Orlando eyes Indian River as site for new power generation

The Orlando Utilities Commission has recently acquired three old steam units at the Indian River power plant, and is eyeing them as a site for new generation, said the municipal utility in a Ten Year Site Plan filed April 1 at the Florida Public Service Commission. 

The Indian River plant is located four miles south of Titusville, Florida. The 160-acre site contains three steam electric generating units (No. 1, 2, and 3) and four combustion turbine units (A, B, C, and D). The three steam turbine units were sold to Reliant Energy in 1999, with OUC recently repurchasing the units.

Said the site plan: “Given their current condition, the Indian River steam units do not provide generating capacity for OUC, but do provide OUC with future options for new generating capacity. The combustion turbine units are primarily fueled by natural gas, with No. 2 fuel oil as an alternative. OUC has a partial ownership share of 48.8 percent (approximately 31 MW summer and 36 MW winter) in Indian River Units A and B as well as a partial ownership share of 79 percent (approximately 166 MW summer and 177 MW winter) in Indian River Units C and D.”

As a strategic consideration, OUC has been working on repositioning its assets. One major consideration was the sale of its Indian River steam units to Reliant Energy in 1996. The sale of those units allowed OUC to take positions in the newer Stanton A and B units and to update and diversify its generation portfolio. The sale offered OUC the ability to replace the less competitive oil and gas steam units with more competitive combined cycle generation. As part of the agreement associated with the termination of the gasification portion of Stanton B, OUC acquired a 165-acre tract of land in its service territory situated near its highest growth areas. The land is in an industrial area and is ideal for a new power generation site, having access to important infrastructure including a rail spur, natural gas lines, and OUC-owned and operated transmission lines.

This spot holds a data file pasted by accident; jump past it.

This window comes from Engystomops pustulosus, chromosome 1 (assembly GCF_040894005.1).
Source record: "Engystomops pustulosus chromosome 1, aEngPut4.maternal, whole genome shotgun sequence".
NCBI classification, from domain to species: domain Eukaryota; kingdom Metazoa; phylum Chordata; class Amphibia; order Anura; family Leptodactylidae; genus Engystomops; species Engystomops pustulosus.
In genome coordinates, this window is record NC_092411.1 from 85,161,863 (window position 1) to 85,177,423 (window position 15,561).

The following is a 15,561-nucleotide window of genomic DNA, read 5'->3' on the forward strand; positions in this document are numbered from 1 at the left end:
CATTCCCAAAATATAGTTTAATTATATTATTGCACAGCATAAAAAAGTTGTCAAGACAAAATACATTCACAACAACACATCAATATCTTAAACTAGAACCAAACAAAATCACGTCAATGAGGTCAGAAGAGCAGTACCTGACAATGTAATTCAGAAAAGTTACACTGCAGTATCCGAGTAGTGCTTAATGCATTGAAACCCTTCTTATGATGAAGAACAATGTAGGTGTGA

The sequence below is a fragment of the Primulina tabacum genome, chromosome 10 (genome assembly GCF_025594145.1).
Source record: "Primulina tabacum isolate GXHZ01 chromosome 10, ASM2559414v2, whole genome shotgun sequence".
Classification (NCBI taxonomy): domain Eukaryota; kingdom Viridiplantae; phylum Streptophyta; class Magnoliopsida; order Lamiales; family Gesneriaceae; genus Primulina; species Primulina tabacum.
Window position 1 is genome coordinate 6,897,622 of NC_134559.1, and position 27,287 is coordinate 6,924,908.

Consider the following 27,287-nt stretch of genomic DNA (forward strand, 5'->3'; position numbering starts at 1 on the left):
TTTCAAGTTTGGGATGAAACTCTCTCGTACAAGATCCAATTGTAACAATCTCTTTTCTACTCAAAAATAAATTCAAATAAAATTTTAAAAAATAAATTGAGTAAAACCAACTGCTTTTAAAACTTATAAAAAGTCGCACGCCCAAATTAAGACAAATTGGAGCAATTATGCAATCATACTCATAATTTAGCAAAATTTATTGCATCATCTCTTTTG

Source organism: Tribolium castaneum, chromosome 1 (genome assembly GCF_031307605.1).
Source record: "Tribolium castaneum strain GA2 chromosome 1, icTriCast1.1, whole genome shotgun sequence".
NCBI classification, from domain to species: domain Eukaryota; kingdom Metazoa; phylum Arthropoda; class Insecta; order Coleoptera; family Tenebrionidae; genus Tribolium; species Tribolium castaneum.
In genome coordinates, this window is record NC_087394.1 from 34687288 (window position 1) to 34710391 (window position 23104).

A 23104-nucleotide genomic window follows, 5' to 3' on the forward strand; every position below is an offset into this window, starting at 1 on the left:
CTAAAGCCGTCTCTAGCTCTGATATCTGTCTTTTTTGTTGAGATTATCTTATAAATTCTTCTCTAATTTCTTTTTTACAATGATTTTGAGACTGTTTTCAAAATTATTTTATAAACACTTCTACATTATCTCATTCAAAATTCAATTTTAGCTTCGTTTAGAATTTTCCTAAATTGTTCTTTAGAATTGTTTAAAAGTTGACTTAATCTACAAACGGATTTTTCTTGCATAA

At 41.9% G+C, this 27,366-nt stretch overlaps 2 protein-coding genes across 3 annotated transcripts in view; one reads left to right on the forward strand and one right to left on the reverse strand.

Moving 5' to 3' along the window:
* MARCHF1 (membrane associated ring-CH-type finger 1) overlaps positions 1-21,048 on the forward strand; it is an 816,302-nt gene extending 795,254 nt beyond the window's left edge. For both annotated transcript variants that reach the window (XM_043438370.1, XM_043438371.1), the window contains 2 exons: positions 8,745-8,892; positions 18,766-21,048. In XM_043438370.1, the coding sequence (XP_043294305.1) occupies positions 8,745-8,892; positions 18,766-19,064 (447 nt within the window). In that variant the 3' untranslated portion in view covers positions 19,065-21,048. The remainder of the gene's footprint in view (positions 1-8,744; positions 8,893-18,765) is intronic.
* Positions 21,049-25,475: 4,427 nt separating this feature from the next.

The re-purchase of the steam units at Indian River provides OUC with full control over the Indian River site and additional alternatives for future generation, including possible repowering. OUC’s existing Stanton Energy Center and Indian River sites may accommodate future generating unit additions, the utility noted.

In regards to its newest capacity, in December 2015, OUC began receiving up to 9 MW from the John Drury Landfill, located in Holopaw in Osceola County, with an option to expand up to 25 MW of landfill gas energy. For the John Drury project, OUC built a new 25-kV distribution line that is composed of 15.5 miles of overhead and nearly five miles of underground line. The new feeder line will send clean, renewable energy from the landfill to an OUC electric substation in St. Cloud and is the longest distribution feeder on the grid. This feeder will play a large role in OUC’s clean energy strategy

OUC said it has not scheduled any unit retirements over the planning horizon, but will continue to evaluate options on an ongoing basis. One factor affecting potential unit modifications and/or retirements is the impact of pending future environmental regulations.

312-MW gas project a possibility for a 2019 construction start